you suddenly feel unwell even with a normal temperature.
You'll have a blood test before having more chemotherapy to check the number of white blood cells. Occasionally, your treatment may need to be delayed if the number of your blood cells (blood count) is still low.
Bruising and bleeding
Chlorambucil can reduce the production of platelets, which help the blood to clot. Tell your doctor if you have any unexplained bruising or bleeding, such as nosebleeds, bleeding gums, blood spots or rashes on the skin. You may need to have a platelet transfusion if your platelet count is low.
Chlorambucil can reduce the number of red blood cells, which carry oxygen around
the body. A low red blood cell count is called anaemia. This may make you feel tired and breathless. Tell your doctor or nurse if you have these symptoms. You may need to have a blood transfusion if the number of red blood cells becomes too low.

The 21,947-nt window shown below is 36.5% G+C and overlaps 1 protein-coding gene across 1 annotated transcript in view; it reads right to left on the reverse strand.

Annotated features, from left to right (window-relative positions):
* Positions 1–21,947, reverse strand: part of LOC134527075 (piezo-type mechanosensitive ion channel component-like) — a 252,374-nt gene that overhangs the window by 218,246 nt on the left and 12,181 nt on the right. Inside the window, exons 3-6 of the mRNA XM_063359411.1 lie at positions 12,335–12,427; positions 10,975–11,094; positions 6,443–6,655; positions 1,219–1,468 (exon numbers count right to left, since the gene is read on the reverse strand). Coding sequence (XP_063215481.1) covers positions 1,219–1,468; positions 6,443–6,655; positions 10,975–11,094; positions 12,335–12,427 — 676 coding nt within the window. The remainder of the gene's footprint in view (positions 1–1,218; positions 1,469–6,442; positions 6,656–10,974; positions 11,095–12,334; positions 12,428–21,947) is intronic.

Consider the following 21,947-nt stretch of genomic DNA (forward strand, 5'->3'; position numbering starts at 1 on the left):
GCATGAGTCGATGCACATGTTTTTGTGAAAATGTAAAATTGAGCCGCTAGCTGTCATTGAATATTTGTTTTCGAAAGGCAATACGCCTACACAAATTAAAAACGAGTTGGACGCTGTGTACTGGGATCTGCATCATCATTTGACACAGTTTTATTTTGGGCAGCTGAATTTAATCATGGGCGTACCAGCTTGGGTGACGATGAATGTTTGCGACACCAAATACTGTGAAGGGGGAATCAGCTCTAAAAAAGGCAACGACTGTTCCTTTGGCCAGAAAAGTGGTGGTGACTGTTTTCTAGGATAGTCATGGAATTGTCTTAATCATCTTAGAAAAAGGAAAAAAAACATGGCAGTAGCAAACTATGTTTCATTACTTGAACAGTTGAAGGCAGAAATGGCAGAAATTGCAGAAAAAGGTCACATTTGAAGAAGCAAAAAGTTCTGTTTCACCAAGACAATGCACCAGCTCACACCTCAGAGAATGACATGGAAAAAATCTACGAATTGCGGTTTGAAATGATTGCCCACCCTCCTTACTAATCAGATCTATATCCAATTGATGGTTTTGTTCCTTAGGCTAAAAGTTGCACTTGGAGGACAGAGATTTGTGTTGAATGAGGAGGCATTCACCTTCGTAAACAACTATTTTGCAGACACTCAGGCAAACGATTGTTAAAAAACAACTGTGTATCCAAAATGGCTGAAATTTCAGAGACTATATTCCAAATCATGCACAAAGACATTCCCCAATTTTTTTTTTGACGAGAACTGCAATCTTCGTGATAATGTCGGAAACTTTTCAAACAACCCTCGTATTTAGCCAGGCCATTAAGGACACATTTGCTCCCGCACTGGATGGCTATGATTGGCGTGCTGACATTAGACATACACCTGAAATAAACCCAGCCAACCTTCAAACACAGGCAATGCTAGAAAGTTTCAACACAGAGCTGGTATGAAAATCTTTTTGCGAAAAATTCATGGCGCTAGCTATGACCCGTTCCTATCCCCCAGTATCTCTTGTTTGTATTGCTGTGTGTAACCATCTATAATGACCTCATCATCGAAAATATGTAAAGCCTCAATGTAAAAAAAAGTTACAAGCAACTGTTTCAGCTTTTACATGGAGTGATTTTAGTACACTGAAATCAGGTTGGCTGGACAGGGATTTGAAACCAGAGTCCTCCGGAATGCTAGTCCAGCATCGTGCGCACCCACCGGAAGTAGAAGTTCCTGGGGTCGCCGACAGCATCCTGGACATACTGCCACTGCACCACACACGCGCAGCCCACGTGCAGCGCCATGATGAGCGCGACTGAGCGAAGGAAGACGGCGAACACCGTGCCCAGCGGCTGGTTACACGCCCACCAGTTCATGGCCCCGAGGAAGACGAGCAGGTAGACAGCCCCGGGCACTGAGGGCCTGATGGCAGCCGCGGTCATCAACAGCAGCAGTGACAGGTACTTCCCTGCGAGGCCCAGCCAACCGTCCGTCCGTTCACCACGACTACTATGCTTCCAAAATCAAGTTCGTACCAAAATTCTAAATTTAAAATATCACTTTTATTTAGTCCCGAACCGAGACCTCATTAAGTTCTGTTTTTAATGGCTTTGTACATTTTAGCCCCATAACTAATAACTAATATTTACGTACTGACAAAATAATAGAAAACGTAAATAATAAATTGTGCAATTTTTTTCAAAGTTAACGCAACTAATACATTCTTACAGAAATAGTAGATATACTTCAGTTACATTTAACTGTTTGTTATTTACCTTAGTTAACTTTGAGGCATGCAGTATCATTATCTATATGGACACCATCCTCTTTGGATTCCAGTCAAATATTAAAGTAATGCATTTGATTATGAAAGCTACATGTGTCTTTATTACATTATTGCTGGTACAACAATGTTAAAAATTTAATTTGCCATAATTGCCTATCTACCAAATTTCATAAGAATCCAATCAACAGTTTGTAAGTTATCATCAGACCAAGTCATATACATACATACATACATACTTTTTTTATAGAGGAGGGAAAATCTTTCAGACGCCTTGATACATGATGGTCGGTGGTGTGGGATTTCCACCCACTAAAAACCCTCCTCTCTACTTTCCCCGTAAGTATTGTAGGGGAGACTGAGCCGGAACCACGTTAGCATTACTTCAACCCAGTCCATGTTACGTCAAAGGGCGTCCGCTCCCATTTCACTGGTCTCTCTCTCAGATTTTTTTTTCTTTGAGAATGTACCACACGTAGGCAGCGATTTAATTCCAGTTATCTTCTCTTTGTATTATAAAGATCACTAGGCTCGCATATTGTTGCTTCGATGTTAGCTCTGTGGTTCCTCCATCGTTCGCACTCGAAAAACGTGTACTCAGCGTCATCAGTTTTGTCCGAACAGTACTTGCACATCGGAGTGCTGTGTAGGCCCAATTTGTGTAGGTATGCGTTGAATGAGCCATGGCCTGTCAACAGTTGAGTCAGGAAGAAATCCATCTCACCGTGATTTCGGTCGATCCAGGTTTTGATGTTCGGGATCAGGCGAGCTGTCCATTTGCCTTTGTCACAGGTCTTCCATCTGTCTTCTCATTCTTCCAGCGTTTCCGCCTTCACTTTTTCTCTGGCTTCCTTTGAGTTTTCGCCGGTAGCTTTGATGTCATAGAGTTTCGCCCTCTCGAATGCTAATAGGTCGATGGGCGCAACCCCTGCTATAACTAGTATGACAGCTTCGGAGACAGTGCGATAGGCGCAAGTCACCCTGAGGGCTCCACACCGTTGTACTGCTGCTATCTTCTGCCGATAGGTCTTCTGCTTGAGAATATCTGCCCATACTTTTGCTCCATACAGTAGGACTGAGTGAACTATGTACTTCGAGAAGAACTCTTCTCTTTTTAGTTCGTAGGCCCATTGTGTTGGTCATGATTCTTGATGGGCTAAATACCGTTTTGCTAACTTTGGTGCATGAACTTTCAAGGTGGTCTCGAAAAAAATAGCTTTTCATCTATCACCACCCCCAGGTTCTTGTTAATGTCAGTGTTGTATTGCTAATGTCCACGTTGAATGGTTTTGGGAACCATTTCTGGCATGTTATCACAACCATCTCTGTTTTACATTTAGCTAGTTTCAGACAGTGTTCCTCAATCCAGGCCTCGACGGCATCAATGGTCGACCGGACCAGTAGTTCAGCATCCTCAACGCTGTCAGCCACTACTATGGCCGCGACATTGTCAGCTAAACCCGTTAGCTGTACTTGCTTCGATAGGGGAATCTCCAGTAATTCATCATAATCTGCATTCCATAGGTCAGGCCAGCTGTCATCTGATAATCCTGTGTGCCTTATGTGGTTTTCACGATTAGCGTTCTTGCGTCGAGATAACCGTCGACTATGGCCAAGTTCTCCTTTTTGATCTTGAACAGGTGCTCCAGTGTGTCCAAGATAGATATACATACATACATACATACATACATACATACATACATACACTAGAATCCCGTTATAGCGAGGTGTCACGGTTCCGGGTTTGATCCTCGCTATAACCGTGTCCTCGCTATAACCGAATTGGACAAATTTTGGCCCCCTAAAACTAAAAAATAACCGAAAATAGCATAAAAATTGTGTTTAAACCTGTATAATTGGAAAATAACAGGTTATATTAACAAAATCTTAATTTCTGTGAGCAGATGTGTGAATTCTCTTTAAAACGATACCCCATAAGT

Feeling sick (nausea) and being sick (vomiting)
This may begin soon after the treatment is given and can last for a few days. Your doctor can prescribe very effective anti-sickness (anti-emetic) drugs to prevent or greatly reduce nausea and vomiting. If the sickness isn't controlled, or if it continues tell your doctor; they can prescribe other anti-sickness drugs that may be more effective.
Some anti-sickness drugs can cause constipation. Let your doctor or nurse know if this is a problem.
Loss of appetite
Some people lose their appetite while having chemotherapy. This can be mild and may only last a few days. If it doesn’t improve you can ask to see a dietitian or specialist nurse at your hospital. They can give you advice on improving your appetite and keeping to a healthy weight.
Less common side effects
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Changes to the lungs
Rarely, chlorambucil may cause some changes to lung tissue. Tell your doctor if you smoke, or if you notice any coughing or breathlessness.